I spent a beautiful lightly snowy and foggy (early) morning at a gem of a cemetery over looking a beautiful lake. I must say, I was a bit spooked at times as the gates had just opened and there wasn’t a soul (no pun intended) insight. But I thoroughly enjoyed it and wandered for sometime, losing myself in the peace, quiet and fog.
This cemetery was founded in 1871, This quite interesting story began with several New England-born men and women who came to Minnesota around the late 1800′s. These were the men and women that helped to build the city of Minneapolis. They were progressive, enlightened and envisioned this amazing plot of land as a place for the community members to be buried in beauty and tranquility.
And silence sounds no worse than
cheers / After death has stopped
– A. E. Housman
* SOMETHING TO PONDER *
If we really think that home is elsewhere and that this like is a wandering to find a home’, why should we not look forward to the arrival
— C.S. Lewis
#cemeteries #photography #snowfall #lakesideburials #fog #art #beauty
..more to come
Hang in there…
I do promise that I am working hard to edit thousands of photos and researching them. Unfortunately for me, I cannot just post one photo. I need to know the whole story or put a sequence of photos together.
As it gets closer to being buried in the snow, I will be taking less photos and posting more.
Also I have been spending much of my extra time planning my trip to France and dreaming of all I photograph 💭
^^^ and these are just a few
of my books 📚
until we meet again ❤️
Thank you for your “likes”, “follows” and “sharing”.
I truly appreciate it. So please continue to like & share.
I am having so much fun from taking the photos, to doing some research and, then posting them. Currently, I have well over a thousand that I am trying to work on. Yikes, a little over zealous, I think. I am very happy to share this passion with those of similar interests.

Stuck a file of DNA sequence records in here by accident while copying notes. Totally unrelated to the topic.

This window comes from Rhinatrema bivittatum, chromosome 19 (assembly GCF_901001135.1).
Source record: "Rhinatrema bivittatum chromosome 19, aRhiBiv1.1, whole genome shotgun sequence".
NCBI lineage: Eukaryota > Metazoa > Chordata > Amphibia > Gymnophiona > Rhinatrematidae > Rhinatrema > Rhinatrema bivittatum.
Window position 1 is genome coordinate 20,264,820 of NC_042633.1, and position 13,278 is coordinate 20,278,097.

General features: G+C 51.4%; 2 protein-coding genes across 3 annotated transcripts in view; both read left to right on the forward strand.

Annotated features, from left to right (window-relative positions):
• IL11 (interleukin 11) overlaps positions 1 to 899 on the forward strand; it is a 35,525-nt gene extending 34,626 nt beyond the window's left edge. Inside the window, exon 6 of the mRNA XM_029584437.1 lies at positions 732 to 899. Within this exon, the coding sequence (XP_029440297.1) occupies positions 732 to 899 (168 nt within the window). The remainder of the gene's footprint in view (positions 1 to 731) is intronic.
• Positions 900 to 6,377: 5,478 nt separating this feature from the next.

FB page: MsWanderlust -Please follow me there as well.
Reflecting this morning on my long commute to work. the radio station played a 22 minute clip of the newscast that morning. The hair was raised on my arms.
I remember exactly where I was and what I was doing. I happened to watch the entire tragedy on TV as it was happening.
I remember the hours, days and weeks that followed and how proud I was to be part of this great country.
I also remember how brave the men and women were that came to the aid of those victims; the policemen, firefighters, our military men and women and even the residents of New York, that opened their homes to strangers.
I will remember all of the souls that lost their lives that day, I will remember their wives, husbands, children and even those children that will never get to know their parent, because their life was cut short.
I remember and will always be thankful for our service men and women, who put their lives on the line, each and every day so we can live and be free in this great nation that we call the UNITED STATES OF AMERICA.
GOD BLESS AMERICA. HOME OF THE FREE AND THE BRAVE.
OAK HILL CEMETERY EXCELSIOR, MINNESOTA 9/3/2013
The Oak Hill Cemetery was organized as a public cemetery during the 1850’s. It sits on top of a hill facing the south side of Lake Minnetonka Lake Minnetonka was a bustling vacation area in the late 1800’s and into the early 1900’s.
The first burial was in 1855, while the last was in the late 1960’s.There are three sections of the Oak Hill Cemetery. The oldest part of the cemetery is section one; this is on the hill area. This is somewhat a steep and quite dangerous hill in places. The second section is to the east of section one. The third section is to the west of sections one and two, on the flat section. I have spent my time in only in the oldest section, on top of the hill.